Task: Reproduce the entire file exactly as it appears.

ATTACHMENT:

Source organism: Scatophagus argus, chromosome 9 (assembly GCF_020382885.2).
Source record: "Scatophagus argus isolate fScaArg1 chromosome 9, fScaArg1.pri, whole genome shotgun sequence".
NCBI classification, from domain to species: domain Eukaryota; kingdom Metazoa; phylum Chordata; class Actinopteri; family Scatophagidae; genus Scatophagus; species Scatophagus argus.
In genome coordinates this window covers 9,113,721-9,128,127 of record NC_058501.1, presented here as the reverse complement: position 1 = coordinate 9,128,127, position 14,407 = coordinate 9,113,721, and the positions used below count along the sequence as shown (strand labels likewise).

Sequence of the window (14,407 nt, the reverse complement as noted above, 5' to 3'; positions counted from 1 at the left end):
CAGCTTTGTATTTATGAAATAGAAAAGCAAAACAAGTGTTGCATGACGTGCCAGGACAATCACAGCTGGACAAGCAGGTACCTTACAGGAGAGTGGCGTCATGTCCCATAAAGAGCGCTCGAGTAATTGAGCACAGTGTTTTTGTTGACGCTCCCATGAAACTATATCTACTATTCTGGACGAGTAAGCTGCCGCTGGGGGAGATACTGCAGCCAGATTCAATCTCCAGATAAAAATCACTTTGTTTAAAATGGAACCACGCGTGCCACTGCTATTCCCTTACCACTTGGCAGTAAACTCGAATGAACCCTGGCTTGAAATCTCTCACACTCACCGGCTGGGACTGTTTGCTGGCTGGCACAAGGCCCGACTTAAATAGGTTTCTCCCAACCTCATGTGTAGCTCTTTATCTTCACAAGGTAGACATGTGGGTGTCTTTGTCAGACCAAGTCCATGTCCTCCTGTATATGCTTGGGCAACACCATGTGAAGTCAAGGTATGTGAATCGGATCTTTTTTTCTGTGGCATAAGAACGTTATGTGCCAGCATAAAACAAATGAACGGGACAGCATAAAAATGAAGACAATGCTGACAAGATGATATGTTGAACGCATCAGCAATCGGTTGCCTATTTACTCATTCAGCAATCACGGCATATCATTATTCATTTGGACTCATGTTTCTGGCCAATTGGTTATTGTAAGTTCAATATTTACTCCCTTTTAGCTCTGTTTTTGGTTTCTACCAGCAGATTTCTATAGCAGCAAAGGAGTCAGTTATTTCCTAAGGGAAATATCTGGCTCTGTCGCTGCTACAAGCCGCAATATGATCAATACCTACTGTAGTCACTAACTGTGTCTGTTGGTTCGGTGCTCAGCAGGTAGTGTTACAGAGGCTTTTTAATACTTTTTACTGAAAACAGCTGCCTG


Source organism: Scatophagus argus, chromosome 9 (assembly GCF_020382885.2).
Source record: "Scatophagus argus isolate fScaArg1 chromosome 9, fScaArg1.pri, whole genome shotgun sequence".
NCBI classification, from domain to species: domain Eukaryota; kingdom Metazoa; phylum Chordata; class Actinopteri; family Scatophagidae; genus Scatophagus; species Scatophagus argus.
In genome coordinates this window covers 9,113,721-9,128,127 of record NC_058501.1, presented here as the reverse complement: position 1 = coordinate 9,128,127, position 14,407 = coordinate 9,113,721, and the positions used below count along the sequence as shown (strand labels likewise).

Sequence of the window (14,407 nt, the reverse complement as noted above, 5' to 3'; positions counted from 1 at the left end):
CAGCTTTGTATTTATGAAATAGAAAAGCAAAACAAGTGTTGCATGACGTGCCAGGACAATCACAGCTGGACAAGCAGGTACCTTACAGGAGAGTGGCGTCATGTCCCATAAAGAGCGCTCGAGTAATTGAGCACAGTGTTTTTGTTGACGCTCCCATGAAACTATATCTACTATTCTGGACGAGTAAGCTGCCGCTGGGGGAGATACTGCAGCCAGATTCAATCTCCAGATAAAAATCACTTTGTTTAAAATGGAACCACGCGTGCCACTGCTATTCCCTTACCACTTGGCAGTAAACTCGAATGAACCCTGGCTTGAAATCTCTCACACTCACCGGCTGGGACTGTTTGCTGGCTGGCACAAGGCCCGACTTAAATAGGTTTCTCCCAACCTCATGTGTAGCTCTTTATCTTCACAAGGTAGACATGTGGGTGTCTTTGTCAGACCAAGTCCATGTCCTCCTGTATATGCTTGGGCAACACCATGTGAAGTCAAGGTATGTGAATCGGATCTTTTTTTCTGTGGCATAAGAACGTTATGTGCCAGCATAAAACAAATGAACGGGACAGCATAAAAATGAAGACAATGCTGACAAGATGATATGTTGAACGCATCAGCAATCGGTTGCCTATTTACTCATTCAGCAATCACGGCATATCATTATTCATTTGGACTCATGTTTCTGGCCAATTGGTTATTGTAAGTTCAATATTTACTCCCTTTTAGCTCTGTTTTTGGTTTCTACCAGCAGATTTCTATAGCAGCAAAGGAGTCAGTTATTTCCTAAGGGAAATATCTGGCTCTGTCGCTGCTACAAGCCGCAATATGATCAATACCTACTGTAGTCACTAACTGTGTCTGTTGGTTCGGTGCTCAGCAGGTAGTGTTACAGAGGCTTTTTAATACTTTTTACTGAAAACAGCTGCCTG